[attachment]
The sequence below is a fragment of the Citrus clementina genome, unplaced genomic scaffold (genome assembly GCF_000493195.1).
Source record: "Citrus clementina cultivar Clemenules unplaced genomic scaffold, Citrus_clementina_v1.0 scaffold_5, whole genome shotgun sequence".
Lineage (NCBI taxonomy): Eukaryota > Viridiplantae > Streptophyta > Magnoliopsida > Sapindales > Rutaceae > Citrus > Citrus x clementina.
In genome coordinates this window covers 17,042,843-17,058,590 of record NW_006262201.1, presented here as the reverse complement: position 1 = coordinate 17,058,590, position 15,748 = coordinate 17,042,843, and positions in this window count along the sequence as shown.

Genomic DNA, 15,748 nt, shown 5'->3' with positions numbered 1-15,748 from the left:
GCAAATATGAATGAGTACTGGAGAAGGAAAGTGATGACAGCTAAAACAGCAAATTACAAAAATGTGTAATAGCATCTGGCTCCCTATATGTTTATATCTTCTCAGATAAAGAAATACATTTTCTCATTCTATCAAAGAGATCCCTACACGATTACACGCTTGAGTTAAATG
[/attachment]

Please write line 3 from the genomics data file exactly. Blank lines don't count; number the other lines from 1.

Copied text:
Lineage (NCBI taxonomy): Eukaryota > Viridiplantae > Streptophyta > Magnoliopsida > Sapindales > Rutaceae > Citrus > Citrus x clementina.